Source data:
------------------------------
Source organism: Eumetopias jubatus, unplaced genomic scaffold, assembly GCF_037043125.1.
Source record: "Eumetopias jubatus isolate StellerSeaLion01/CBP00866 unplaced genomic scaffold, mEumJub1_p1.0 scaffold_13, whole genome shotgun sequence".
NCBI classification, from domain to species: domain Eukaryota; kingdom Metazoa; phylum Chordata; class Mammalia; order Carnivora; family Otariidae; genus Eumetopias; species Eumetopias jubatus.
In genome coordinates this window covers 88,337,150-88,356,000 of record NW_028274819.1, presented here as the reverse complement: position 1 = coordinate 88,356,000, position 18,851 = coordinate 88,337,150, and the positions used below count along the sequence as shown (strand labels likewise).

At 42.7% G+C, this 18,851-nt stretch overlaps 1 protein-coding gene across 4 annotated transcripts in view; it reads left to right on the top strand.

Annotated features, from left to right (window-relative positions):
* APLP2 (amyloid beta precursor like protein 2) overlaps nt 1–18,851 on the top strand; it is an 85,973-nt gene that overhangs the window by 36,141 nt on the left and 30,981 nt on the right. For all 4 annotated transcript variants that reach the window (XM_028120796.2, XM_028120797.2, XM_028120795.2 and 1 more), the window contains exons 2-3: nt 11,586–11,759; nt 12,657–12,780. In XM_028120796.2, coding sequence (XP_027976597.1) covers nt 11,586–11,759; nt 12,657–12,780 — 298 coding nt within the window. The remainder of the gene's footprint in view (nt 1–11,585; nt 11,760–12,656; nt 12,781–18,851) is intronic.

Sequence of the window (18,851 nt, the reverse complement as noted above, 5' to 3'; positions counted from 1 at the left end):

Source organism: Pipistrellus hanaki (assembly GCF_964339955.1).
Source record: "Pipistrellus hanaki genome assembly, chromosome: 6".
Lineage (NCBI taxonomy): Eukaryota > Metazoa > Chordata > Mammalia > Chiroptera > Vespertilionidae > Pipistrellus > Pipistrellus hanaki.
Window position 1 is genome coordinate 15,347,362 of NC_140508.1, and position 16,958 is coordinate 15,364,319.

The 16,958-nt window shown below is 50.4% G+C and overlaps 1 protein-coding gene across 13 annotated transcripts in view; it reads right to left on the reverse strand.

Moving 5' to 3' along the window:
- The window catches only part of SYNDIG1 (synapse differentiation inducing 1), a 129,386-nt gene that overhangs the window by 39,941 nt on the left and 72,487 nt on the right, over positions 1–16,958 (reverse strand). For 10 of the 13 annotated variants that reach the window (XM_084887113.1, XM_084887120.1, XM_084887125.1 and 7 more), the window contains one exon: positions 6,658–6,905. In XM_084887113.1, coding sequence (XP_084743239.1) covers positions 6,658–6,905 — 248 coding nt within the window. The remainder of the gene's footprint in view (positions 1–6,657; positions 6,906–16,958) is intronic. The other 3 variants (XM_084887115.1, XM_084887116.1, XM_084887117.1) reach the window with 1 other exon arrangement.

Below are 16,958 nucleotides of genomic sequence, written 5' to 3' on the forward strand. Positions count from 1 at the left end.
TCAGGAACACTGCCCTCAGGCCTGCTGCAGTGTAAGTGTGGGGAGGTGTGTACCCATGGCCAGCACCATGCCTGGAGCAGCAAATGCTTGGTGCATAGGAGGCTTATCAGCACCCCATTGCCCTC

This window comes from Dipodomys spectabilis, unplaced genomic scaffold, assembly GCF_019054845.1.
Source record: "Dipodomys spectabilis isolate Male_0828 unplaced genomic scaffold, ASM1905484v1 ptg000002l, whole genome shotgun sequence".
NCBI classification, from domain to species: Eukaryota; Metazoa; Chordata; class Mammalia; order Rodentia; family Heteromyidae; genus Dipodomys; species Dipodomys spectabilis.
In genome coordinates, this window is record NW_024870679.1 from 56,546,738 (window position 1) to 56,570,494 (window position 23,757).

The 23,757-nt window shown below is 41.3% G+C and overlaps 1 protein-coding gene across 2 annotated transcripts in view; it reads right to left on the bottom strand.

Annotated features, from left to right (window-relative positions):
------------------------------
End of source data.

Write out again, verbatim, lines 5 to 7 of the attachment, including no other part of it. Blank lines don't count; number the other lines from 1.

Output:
At 42.7% G+C, this 18,851-nt stretch overlaps 1 protein-coding gene across 4 annotated transcripts in view; it reads left to right on the top strand.

Annotated features, from left to right (window-relative positions):
* APLP2 (amyloid beta precursor like protein 2) overlaps nt 1–18,851 on the top strand; it is an 85,973-nt gene that overhangs the window by 36,141 nt on the left and 30,981 nt on the right. For all 4 annotated transcript variants that reach the window (XM_028120796.2, XM_028120797.2, XM_028120795.2 and 1 more), the window contains exons 2-3: nt 11,586–11,759; nt 12,657–12,780. In XM_028120796.2, coding sequence (XP_027976597.1) covers nt 11,586–11,759; nt 12,657–12,780 — 298 coding nt within the window. The remainder of the gene's footprint in view (nt 1–11,585; nt 11,760–12,656; nt 12,781–18,851) is intronic.